I've never regretted taking that path.

Best wishes to you, OP, as you climb yet another mountain.
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Old 06-11-2021, 02:27 AM
 
Location: NJ
17,294 posts, read 25,614,165 times
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Quote:
Originally Posted by movinon View Post
Well said, Aredhel.

In a nutshell, Quality Over Quantity. I was faced with a similar dilemma with my mom who was dealing with her stroke-induced dementia. A large (eggplant sized) malignant sarcoma was diagnosed on her leg - previously thought to be a lipoma - and even the investigating physician said to me that he wouldn't subject his own mother to the procedures required to treat it. In her case, it would have involved amputating the leg above the knee followed by chemo. She was 87 at the time.

Fortunately she was loopy enough not to be fully cognizant of what was going on. We just let her continue thinking she had a fatty lipoma. She never would have survived the treatment so her last days, while very far from idyllic, at least weren't pain-filled.

I've never regretted taking that path.

Best wishes to you, OP, as you climb yet another mountain.

You made the right decision.

My MIL was diagnosed with stage 4 terminal breast cancer at almost 85. She also had it 2 years before, they said no chemo because it would kill her. Now with it in her breast and lungs, they said yes to chemo. They went to 3 doctors who all agreed. I voiced my opinion, told them chemo made no sense, especially when 2 years earlier they said it would kill her. I said quality over quantity, they didn't listen, did chemo. It landed her in the ER the next day, then straight to hospice where she was bed bound almost 3 months waiting to die.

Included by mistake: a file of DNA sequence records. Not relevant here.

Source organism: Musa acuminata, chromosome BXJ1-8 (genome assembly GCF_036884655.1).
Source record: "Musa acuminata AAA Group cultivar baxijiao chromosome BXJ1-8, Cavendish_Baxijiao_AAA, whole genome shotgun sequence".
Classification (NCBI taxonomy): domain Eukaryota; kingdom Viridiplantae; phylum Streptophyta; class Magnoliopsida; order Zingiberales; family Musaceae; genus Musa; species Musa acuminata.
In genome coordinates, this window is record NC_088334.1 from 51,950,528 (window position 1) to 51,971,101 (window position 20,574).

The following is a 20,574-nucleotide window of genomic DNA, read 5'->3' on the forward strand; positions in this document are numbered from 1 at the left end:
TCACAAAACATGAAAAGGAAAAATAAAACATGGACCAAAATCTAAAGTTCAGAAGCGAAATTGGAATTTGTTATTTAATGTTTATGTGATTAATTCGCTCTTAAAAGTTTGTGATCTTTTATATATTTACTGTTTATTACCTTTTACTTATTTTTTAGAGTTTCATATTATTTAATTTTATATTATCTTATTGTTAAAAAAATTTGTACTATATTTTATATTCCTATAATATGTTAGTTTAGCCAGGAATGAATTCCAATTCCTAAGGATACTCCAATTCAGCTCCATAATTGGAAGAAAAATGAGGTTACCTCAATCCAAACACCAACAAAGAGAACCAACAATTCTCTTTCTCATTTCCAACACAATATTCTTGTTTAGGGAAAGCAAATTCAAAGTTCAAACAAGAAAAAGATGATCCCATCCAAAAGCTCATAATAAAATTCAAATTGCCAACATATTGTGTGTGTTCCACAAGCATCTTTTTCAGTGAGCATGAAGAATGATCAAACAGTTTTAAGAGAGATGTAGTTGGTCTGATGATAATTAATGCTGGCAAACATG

My opinion from the start after everything I read was that with people living longer, they needed more elderly cancer patients to get treatment statistics, so in my opinion, they used her as a test rat.

The breast cancer she had was a triple negative that someone young and healthy at 35 had single digit odds to live, it's that deadly and resistant to drugs.

The OP needs to be sure they're not going to use her husband as a test rat like my MIL.

I didn't give my opinion in my last post because the OP doesn't have any information to make the decision whether to treat or not treat.

With my family, none of us would want treatment for any illness if we had dementia. We would have a DNR in place. My hub has done 5 wishes, I have not filled one out yet but will be.
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Old 06-11-2021, 08:50 AM
 
Location: Southern MN
8,763 posts, read 5,114,620 times
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Mom was 86, recovering from a broken hip and in a care center when she got her diagnosis of bladder cancer. She was very firm with the doctor that she didn't want the chemo or surgery and the rest of the family was in accord with her. I think it's a bizarre suggestion considering the circumstances.